The importance of exercise technique is a much-discussed topic, especially within the context of fitness, form and function, but the truth is actually quite simple. It all boils down to the mechanics – that’s why exercise technique is so important.
The Mechanics of Exercise Technique
It’s a simple equation – the farther a body moves away from its neutral position, the more wear and tear on the body. A body is in neutral position when it’s properly aligned from ear, shoulder, hip, knee and ankle (viewed from the side).
Think about your own posture. When your head is pitching forward, your shoulders will become more rounded. This position promotes a steeper lumbar spine extension. That’s troublesome by itself, but here’s where the real problems begin: when you’re in this posture, you’re establishing poor motor programming. In other words, you’re actually training your body to move into this position. And that’s the beginning a long-term problem.
When you have bad exercise technique, not only are you compromising the integrity of the exercise and putting yourself at greater risk of injury, you’re also laying the groundwork for problems later in life.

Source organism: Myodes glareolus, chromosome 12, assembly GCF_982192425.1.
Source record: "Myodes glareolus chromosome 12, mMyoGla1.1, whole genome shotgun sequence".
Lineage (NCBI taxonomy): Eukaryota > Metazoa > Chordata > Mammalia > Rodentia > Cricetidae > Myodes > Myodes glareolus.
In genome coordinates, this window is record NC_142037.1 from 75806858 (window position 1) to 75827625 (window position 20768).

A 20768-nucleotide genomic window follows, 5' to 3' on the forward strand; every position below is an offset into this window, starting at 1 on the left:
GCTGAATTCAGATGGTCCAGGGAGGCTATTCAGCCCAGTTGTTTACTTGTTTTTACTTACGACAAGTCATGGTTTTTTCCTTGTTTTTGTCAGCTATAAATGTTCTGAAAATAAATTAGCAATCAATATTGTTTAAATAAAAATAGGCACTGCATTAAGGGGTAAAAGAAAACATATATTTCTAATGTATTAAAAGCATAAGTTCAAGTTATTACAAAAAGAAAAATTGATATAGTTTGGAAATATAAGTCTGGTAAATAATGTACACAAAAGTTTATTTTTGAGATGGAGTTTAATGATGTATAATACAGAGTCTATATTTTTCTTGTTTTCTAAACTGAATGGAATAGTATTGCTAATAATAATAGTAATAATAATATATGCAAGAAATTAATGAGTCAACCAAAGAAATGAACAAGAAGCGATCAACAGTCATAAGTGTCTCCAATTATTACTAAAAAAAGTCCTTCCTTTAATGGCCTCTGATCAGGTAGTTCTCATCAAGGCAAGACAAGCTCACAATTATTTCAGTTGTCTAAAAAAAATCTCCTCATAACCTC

The Real Impact of Poor Exercise Technique
Each of us works against gravity and degeneration every day, and poor exercise technique only exacerbates that. You may not feel it today or next week, but it’s coming. Unless it’s the result of an injury, it’s rare that pain in the body is the result of an immediate movement. Pain from poor exercise technique generally shows up years later, and it can’t always be traced properly. So don’t risk it. The best thing you can do is practice proper technique now. And if you’re not sure what that looks like, you should ask someone who does.
In this age of high intensity interval training, boot camps and training regiments like P90-X, proper exercise technique is more important than ever. Movement for the body is healthy and important, but make sure you’re doing it right. It’s the best way to keep injuries to a minimum now and ensure proper body function down the road.
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